Dust and other allergens trapped in carpet and rug fibers often get dispersed into the air when vacuuming with a sub-par machine. To minimize this effect, choose a vacuum with a HEPA filter that will keep these allergens contained as you clean.

If your home contains carpets and rugs with various pile heights, look for a vacuum that allows more control over the brush height. There are several models which offer settings for low-, medium-, and high-pile carpeting, so you get the best results without damaging the carpet fibers.

Robot Vacuums

Want a hands-off approach to this cleaning task? A robot vacuum can take over most of your vacuuming duties, so you can kick back and relax. The quality of robo-vacuums has come a long way in recent years, and today you can find several varieties that offer excellent suction and durability along with the convenience of automated cleaning. Many also have cool features such as HEPA filters, advanced scheduling options, and the ability to control the vacuum from a smartphone app.

But is a robot vacuum right for you? First, you’ll need to consider the cost. Most models cost significantly more than a standard vacuum, though you will have a lot less work to do in exchange for choosing an automated cleaning tool over a manual one.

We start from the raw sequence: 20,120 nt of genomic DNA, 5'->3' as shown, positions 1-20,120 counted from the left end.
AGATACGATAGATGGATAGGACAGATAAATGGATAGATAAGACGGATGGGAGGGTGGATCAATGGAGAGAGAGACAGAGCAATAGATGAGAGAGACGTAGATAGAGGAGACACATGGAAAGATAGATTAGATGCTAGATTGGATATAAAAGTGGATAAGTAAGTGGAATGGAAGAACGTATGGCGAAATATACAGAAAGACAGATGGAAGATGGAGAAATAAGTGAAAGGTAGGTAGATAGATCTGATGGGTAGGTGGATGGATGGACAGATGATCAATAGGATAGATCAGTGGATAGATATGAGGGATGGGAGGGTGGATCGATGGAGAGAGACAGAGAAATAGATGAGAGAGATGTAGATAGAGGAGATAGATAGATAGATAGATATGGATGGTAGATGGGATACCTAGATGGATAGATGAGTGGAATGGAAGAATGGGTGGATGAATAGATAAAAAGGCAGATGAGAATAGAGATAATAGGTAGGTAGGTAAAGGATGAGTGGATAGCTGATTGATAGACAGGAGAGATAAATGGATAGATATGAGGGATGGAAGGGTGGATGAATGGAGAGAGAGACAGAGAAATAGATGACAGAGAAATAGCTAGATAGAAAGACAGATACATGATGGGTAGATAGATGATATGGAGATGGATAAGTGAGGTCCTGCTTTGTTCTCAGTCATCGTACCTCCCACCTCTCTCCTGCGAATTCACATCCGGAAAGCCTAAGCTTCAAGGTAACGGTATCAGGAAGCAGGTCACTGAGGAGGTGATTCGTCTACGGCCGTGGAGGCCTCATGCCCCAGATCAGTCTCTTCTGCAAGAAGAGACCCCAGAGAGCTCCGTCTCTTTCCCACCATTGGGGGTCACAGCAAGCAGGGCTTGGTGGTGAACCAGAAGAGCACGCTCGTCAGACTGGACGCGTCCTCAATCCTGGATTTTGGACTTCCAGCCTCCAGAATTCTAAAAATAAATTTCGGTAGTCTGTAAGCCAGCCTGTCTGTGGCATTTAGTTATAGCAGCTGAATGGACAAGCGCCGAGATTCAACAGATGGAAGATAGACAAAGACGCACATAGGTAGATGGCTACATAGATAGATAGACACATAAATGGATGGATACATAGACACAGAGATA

Next, think about what types of floors you have. Most people are very satisfied with the ability of robot vacuums to clean hardwood, vinyl, and laminate floors. However, some people are less satisfied with its performance on higher-pile carpets and rugs. Be sure to read many reviews to learn how each model performs on various flooring types.

vacuum for your floor

Finally, consider whether you have pets at home and their potential to make a mess. There have been some horror stories of robo-vacuums running over a pet’s “accident” and tracking it through the house.

How to Keep Your Floors Clean

Regardless of which type of vacuum you choose, there a few things you can do to cut back on the amount of work it will take to keep your floors clean. Here are some key tips for cleaning various types of floors:

  • Hardwood: Use floormats near each entryway to keep dirt from tracking inside. When it’s time to clean, sweep with a broom or a dry mop before busting out the vacuum. If your floors are sealed, you can also use a gentle soap and hot water to damp mop in the direction of the wood grain.
  • Vinyl and laminate: As with hardwood, you should sweep or dry mop before vacuuming vinyl or laminate floors. You can use a mild detergent and hot water to wet mop afterwards. Wet mop again with clean water to rinse away soapy residue; then use a towel to dry the floors.
  • Carpet: Vacuum regularly to keep your carpets clean. You can spot clean with paper towels and a mild detergent. Have your carpets professionally cleaned about once a year.

A vacuum is one of the most important tools in your cleaning arsenal, so make sure you get the best one for your home. Take your flooring into consideration and choose a vacuum model according to its various designs, features, and styles that will help ensure the quality and care of your floor.




1 Star2 Stars3 Stars4 Stars5 Stars (No Ratings Yet)